FacebookTwitterRedditEmail

U.S. Foreign Policy and Hillary Clinton’s Troubling Answer

shutterstock_340337702

While much has been made in the media of Hillary Clinton’s foreign policy experience, and the other Democratic candidates are faulted for having less of it, not enough consideration is given to what Clinton actually says about foreign policy. If foreign policy as a topic deserves attention, then the policies themselves should be of even greater significance. What do Clinton’s words and stances indicate about the future of American relations with the rest of the world? The purpose here is not a thorough analysis, but rather to make a specific point for voters’ consideration.

What rings out from the Clinton campaign is the language of the last thirty years. It is starker because her opponents for Democratic nomination use it minimally. The former Secretary of State easily uses familiar phrases about the Middle East, the United States’ allies and enemies in that region, and about 9/11 and the threat of terrorism. “Foreign policy” is a series of clichés that simultaneously lulls and agitates Americans habituated to politicians using frightening language about terrorism. Little else is required to mark Clinton as a candidate of the establishment—the Liberal wing, but the establishment, nonetheless. Like America’s other establishment politicians, Clinton’s version of foreign affairs assumes Muslim terrorism.

In the Democratic Town Hall discussions in Des Moines, Iowa on Monday, 25 January, a Muslim voter asked Clinton how she would protect American Muslims from discrimination, how Clinton would make sure that the United States was the best place for her (the voter’s) family to live. Islamophobia, as we know, is frighteningly present today in the Republican presidential race. Contesting this (and every) form of bigotry and fear-mongering is crucial. However, Clinton’s answer fell short of contestation. She called the language of Republicans “shameful” and “dangerous,” but went on to talk about American Muslims as the first line of defense against terrorism. Clinton made the argument (for at least the second time) that Muslim American parents are important in preventing their children from turning to violent extremism. This should be uncomfortable logic for Americans. Was Clinton’s best response that she would work to make sure that the woman’s children did not become terrorists?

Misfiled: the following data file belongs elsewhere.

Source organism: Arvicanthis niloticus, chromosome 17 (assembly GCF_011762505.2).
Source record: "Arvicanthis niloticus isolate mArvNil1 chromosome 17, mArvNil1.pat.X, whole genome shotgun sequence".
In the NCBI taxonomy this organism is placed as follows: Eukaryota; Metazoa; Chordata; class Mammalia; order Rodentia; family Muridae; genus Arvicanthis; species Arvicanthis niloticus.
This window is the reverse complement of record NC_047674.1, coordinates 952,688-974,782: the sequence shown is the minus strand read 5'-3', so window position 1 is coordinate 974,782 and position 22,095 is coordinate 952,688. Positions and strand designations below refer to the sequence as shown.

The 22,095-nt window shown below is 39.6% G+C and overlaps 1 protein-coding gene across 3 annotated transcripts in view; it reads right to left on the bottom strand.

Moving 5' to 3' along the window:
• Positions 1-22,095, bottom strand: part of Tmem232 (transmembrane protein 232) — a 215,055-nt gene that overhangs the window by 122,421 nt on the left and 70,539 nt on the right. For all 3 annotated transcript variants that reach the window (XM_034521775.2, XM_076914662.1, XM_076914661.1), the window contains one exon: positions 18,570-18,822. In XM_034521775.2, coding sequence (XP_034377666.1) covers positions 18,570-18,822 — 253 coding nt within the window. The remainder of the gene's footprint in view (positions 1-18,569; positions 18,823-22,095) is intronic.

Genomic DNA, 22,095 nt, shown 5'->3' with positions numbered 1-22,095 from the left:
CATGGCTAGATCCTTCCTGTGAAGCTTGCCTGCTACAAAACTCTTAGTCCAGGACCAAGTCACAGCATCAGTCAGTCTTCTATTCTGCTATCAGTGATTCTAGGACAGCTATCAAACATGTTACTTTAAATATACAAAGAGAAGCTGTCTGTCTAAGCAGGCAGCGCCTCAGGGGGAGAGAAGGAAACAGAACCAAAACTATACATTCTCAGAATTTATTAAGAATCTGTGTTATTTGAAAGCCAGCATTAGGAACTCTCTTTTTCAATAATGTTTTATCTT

Now, Clinton did not say that there is an innate or latent terrorism in Muslim children. However, in saying that Muslim parents protect their children from “radicalization,” she did come very close to tropes about Muslims and extremism and terrorism that are easily accessible to Americans buffeted daily and for decades by Islamophobic ideas and now confronted by the circus racism of Donald Trump and others. Calling Islamophobia “shameful” and in the next breath characterizing American Muslims as potentially valuable agents against anti-American, Muslim terrorism made an ugly and incongruous argument. As Clinton demonstrated, moralizing about racism does not equate to a political commitment to breaking it. Her answer to the Muslim voter revealed prejudices or played upon prejudices that are indeed shameful.